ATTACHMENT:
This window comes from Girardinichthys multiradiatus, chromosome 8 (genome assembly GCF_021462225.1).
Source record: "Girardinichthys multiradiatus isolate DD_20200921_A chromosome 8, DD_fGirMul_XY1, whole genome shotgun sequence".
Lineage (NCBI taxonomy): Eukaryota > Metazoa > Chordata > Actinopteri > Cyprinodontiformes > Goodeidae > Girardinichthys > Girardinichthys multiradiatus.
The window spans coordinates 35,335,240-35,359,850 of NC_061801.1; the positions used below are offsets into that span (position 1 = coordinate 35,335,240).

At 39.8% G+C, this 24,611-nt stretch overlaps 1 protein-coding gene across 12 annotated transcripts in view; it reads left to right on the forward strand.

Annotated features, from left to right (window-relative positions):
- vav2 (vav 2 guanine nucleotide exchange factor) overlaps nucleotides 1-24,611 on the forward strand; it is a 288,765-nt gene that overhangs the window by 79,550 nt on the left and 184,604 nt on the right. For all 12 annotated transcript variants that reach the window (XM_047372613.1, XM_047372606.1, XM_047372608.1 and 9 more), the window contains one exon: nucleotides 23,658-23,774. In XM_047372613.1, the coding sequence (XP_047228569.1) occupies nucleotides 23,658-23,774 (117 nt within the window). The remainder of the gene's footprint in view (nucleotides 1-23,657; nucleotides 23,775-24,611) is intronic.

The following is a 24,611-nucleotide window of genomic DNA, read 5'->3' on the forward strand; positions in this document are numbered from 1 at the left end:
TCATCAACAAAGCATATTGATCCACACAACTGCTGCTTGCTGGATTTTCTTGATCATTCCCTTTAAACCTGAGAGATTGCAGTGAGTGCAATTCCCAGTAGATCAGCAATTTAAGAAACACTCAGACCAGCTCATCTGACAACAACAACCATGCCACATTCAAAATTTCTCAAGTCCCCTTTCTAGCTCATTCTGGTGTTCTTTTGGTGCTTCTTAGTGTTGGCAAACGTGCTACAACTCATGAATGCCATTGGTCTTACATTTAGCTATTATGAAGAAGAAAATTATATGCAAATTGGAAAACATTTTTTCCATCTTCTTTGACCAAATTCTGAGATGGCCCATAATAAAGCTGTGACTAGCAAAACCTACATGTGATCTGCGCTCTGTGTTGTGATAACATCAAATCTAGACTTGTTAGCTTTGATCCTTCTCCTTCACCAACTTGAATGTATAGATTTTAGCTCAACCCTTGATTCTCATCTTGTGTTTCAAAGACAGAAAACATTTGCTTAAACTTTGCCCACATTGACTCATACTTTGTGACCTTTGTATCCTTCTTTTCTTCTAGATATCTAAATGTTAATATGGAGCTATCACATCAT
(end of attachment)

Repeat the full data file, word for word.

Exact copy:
This window comes from Girardinichthys multiradiatus, chromosome 8 (genome assembly GCF_021462225.1).
Source record: "Girardinichthys multiradiatus isolate DD_20200921_A chromosome 8, DD_fGirMul_XY1, whole genome shotgun sequence".
Lineage (NCBI taxonomy): Eukaryota > Metazoa > Chordata > Actinopteri > Cyprinodontiformes > Goodeidae > Girardinichthys > Girardinichthys multiradiatus.
The window spans coordinates 35,335,240-35,359,850 of NC_061801.1; the positions used below are offsets into that span (position 1 = coordinate 35,335,240).

At 39.8% G+C, this 24,611-nt stretch overlaps 1 protein-coding gene across 12 annotated transcripts in view; it reads left to right on the forward strand.

Annotated features, from left to right (window-relative positions):
- vav2 (vav 2 guanine nucleotide exchange factor) overlaps nucleotides 1-24,611 on the forward strand; it is a 288,765-nt gene that overhangs the window by 79,550 nt on the left and 184,604 nt on the right. For all 12 annotated transcript variants that reach the window (XM_047372613.1, XM_047372606.1, XM_047372608.1 and 9 more), the window contains one exon: nucleotides 23,658-23,774. In XM_047372613.1, the coding sequence (XP_047228569.1) occupies nucleotides 23,658-23,774 (117 nt within the window). The remainder of the gene's footprint in view (nucleotides 1-23,657; nucleotides 23,775-24,611) is intronic.

The following is a 24,611-nucleotide window of genomic DNA, read 5'->3' on the forward strand; positions in this document are numbered from 1 at the left end:
TCATCAACAAAGCATATTGATCCACACAACTGCTGCTTGCTGGATTTTCTTGATCATTCCCTTTAAACCTGAGAGATTGCAGTGAGTGCAATTCCCAGTAGATCAGCAATTTAAGAAACACTCAGACCAGCTCATCTGACAACAACAACCATGCCACATTCAAAATTTCTCAAGTCCCCTTTCTAGCTCATTCTGGTGTTCTTTTGGTGCTTCTTAGTGTTGGCAAACGTGCTACAACTCATGAATGCCATTGGTCTTACATTTAGCTATTATGAAGAAGAAAATTATATGCAAATTGGAAAACATTTTTTCCATCTTCTTTGACCAAATTCTGAGATGGCCCATAATAAAGCTGTGACTAGCAAAACCTACATGTGATCTGCGCTCTGTGTTGTGATAACATCAAATCTAGACTTGTTAGCTTTGATCCTTCTCCTTCACCAACTTGAATGTATAGATTTTAGCTCAACCCTTGATTCTCATCTTGTGTTTCAAAGACAGAAAACATTTGCTTAAACTTTGCCCACATTGACTCATACTTTGTGACCTTTGTATCCTTCTTTTCTTCTAGATATCTAAATGTTAATATGGAGCTATCACATCAT